Wednesday, 29 February 2012

Butterfly Trap!

Farfalle alla Grappa con Agretti, Pomodoro & Scorze d'Arancia
Farfalle with Grappa, Saltwort, Tomato and Orange Zest

That's right my friends- this is one yummy bowl of pasta and is perfect to lure and catch your friends, families and loved ones at the dining table- they're going to love it! And I am pretty sure that you are too!

So, just to dumbfound you all a little, I am using a different name for the same old greens that I used on Sunday tonight. Sure- name stays the same for us English speakers, but saltwort is also known as "Agretti" in Italy... who knew? 

This dish is very easy to prepare- 15 minutes at the most... sounds like a deal already, don't you think? Start off by boiling the farfalle in unsalted water for 5 minutes- remember, we are going to be adding the saltwort, which has a natural saltiness to it and should be perfectly adequate for seasoning this dish.

In the meantime, trim off the root ends of the greens and rinse thoroughly. Next, finely chop a little garlic and Spring onion and set this to one side so that we have it close at hand when we come to put everything together in a few short minutes!

Once the pasta has boiled for 5 minutes, add the saltwort and continue to simmer for 2 more, then drain but  make sure to retain a little of the water and set to one side.

In a frying pan, sautée the crushed garlic and Spring onion in a little olive oil and when it begins to brown, deglaze with a generous shot of grappa and 1 tablespoon of orange zest. Now add the drained pasta and saltwort, grate generously with nutmeg and add a good splash of milk and continue stirring gently until the liquid gets absorbed and the pasta becomes smooth and delicious.

Serve with a few chunks of skinned tomato to add a little freshness, a drizzle of olive oil and a pinch of cracked black pepper... and buon apetito!

Portobello Bello!

Fungo Portabello al Forno
Oven-Baked Portabello Rarebit

Oh, those big, beautiful Portobello mushrooms! Compare them to your regular common or garden mushrooms and it is like King Kong meets Fay Wray. The blonde may have been cute- but it was the big guy we were all rooting for, right?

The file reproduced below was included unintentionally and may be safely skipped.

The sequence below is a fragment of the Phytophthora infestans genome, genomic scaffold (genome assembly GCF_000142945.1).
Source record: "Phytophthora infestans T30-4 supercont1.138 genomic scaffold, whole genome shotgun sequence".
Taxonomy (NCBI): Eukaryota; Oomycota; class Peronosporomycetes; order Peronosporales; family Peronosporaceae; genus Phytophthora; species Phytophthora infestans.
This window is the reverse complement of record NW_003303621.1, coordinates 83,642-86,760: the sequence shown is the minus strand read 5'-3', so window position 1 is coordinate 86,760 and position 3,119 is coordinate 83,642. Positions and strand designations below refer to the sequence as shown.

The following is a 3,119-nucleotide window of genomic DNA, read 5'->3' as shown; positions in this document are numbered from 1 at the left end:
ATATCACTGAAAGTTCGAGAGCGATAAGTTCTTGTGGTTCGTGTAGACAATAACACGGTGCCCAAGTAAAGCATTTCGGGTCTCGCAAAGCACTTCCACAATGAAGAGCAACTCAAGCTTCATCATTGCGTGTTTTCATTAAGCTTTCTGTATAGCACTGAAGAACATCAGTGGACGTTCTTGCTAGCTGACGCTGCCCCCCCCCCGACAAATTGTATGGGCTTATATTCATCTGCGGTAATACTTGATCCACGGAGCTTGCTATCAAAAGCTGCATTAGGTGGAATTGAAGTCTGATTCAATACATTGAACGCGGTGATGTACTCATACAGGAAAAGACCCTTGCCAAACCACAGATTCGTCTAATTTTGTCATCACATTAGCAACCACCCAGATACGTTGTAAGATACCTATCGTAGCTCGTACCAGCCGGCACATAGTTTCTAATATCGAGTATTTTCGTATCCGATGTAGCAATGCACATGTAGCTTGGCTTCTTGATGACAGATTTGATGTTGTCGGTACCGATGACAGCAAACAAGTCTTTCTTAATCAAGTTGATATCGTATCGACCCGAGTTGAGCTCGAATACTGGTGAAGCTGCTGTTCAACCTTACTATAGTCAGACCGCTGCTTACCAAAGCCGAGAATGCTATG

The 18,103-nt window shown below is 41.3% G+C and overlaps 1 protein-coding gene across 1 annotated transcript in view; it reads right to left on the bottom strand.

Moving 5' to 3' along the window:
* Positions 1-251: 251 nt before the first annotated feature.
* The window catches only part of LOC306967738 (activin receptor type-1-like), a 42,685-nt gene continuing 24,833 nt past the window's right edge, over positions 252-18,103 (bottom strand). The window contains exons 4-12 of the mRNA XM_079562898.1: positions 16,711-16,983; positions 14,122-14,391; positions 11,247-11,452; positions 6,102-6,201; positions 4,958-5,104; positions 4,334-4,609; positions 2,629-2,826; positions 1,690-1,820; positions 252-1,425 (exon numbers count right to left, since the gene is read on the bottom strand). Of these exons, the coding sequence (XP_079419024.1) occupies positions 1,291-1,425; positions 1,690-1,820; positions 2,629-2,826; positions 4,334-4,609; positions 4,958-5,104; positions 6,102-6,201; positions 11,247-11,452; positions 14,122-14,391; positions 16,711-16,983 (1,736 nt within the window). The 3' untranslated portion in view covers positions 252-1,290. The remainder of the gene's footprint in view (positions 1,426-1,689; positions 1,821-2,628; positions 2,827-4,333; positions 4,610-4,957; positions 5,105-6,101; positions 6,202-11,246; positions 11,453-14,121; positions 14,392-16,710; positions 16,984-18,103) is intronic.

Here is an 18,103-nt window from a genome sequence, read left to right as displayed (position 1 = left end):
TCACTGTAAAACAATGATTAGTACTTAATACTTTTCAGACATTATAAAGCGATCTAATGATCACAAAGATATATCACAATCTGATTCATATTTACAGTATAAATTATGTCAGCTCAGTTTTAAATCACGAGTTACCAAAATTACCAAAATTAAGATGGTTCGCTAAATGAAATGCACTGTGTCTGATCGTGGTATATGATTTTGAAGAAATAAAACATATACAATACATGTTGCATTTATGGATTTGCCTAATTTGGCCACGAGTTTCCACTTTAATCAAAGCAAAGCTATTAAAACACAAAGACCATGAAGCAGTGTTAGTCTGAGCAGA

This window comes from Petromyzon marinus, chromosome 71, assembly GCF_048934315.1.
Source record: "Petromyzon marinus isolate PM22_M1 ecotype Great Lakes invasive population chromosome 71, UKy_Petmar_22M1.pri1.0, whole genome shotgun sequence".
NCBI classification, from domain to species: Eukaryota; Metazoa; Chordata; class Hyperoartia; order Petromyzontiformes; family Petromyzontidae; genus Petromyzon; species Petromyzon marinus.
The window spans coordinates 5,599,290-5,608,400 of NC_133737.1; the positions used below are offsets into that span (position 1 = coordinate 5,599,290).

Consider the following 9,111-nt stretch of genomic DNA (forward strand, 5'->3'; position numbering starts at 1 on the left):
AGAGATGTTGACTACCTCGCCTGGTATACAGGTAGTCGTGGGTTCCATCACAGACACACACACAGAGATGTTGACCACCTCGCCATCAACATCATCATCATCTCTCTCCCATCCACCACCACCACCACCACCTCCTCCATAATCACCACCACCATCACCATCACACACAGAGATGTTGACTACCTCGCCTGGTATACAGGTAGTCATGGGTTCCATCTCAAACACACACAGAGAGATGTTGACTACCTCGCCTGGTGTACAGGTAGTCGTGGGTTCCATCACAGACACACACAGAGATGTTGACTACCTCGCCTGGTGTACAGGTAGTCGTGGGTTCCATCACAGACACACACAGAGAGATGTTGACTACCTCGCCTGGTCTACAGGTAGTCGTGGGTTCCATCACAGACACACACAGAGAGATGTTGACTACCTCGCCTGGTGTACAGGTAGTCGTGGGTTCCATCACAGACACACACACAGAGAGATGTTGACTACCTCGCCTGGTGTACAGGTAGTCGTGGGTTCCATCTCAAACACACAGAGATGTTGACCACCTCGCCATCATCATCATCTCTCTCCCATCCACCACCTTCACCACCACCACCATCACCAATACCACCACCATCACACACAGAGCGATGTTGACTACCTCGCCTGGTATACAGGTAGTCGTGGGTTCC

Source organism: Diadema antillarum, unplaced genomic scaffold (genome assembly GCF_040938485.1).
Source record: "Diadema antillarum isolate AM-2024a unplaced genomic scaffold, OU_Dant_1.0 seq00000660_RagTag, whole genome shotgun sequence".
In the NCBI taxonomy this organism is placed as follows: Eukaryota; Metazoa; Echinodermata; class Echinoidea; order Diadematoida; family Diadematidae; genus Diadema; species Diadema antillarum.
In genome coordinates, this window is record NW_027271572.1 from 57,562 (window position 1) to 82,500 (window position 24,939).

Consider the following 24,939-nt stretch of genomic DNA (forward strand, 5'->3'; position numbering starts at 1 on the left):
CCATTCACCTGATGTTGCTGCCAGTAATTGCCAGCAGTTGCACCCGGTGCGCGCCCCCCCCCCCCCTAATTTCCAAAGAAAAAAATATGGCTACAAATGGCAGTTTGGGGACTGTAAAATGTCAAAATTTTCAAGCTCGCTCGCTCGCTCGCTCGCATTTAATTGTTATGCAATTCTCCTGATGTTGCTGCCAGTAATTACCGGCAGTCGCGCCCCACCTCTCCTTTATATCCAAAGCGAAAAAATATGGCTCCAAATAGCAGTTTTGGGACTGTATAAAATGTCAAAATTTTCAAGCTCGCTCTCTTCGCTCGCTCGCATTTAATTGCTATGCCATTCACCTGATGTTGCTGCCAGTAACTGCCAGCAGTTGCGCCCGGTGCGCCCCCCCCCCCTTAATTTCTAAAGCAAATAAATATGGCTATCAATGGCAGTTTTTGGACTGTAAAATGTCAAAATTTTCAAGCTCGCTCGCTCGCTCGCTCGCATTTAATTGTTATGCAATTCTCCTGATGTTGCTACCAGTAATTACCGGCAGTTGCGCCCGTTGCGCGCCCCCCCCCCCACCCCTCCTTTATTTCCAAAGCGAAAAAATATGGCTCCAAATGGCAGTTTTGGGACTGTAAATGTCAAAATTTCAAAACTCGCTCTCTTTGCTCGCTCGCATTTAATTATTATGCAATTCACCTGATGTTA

So I decided to make a quick, easy snack tonight- I knew it wouldn't quite make a full meal- but it almost did! Yes these things are yummy and satisfying and always a whole lot of fun- I combined this one with a yummy topping and a base of pitta which I covered with tomato and Ajvar... and it was pretty delicious, I must say!

Okay- I said this thing was oven-baked, but I did cheat a little and there was a little pre-cooking on the stove... but I am sure you will excuse me that little descriptive faux pas. I started out by frying a little finely chopped bacon in a dry pan. Once it was very lightly browned I removed it and fried the mushroom for 2-3 minutes on each side, just to give it a little head start. But that was all of the cheating... promise!

For the topping I made a mix of 1 egg, I finely chopped Spring onion, 1 tablespoon of grated salted ricotta cheese, the bacon bits, some finely chopped bacon and enough breadcrumbs to make it into a soft paste- these also went to give the topping a nice crispy texture.

So, now to put our snack together! Stir a little Ajvar together with a tablespoon of canned pizza tomatoes, season with salt and pepper and spread the pitta bread with it. Now set the mushroom on top and spoon on the topping. Sprinkle with a little chopped salted ricotta, drizzle lightly with olive oil and bake at a moderate heat for 10-15 minutes, or until the bread and the topping begin to brown. Serve with some finely chopped chives and freshly ground pepper and enjoy your big little snack!

Tuesday, 28 February 2012

Anyone for Seconds?

Fettina alla Salmoriglio al Limone, con Peperoni Glassate
Thinly Sliced Flank Steak with Lemon Salmoriglio Sauce and Glazed Peppers

Let's presume we are preparing an Italian meal for our friends. We will have some simple antipasti- olives, prosciutti or salumi say and then a small pasta or risotto dish. You can manage that, right?  But what about a secondo? Something that will be a real treat, but not something that is going to be overkill and simply too much food. We may actually even still be contemplating dessert...

So here is a nice, simple and quick idea for you- we are talking 10 minutes here! Cheap, fast absolutely mouthwatering- this traditional Sicilian preparation for a paper-thin flank steak will be a great highlight that costs you no stress or hard work. Oh... so now you want to know how to make it, huh? Yeah... I thought you might!

The only preparation you are going to need to do is a bit of chopping- but that really is all! I used red pointed peppers which I cut into fine rings/slices, but you can use any kind that you prefer. I also finely chopped a little garlic and finely sliced some lemon zest. But that's about it boys and girls! From now on it is going to be plain sailing...

I fried the peppers in a very small amount of olive oil at a moderate heat, stirring constantly and seasoning with salt, pepper and a good pinch of sugar. After 4-5 minutes, the peppers should be nicely softened up, but still have a good bit of bite to them and the sugar will be combining nicely with the juices from the peppers to become a nice glaze... just the pure and natural flavor of the peppers themselves- but what more do you need? Mmmmm... delicious!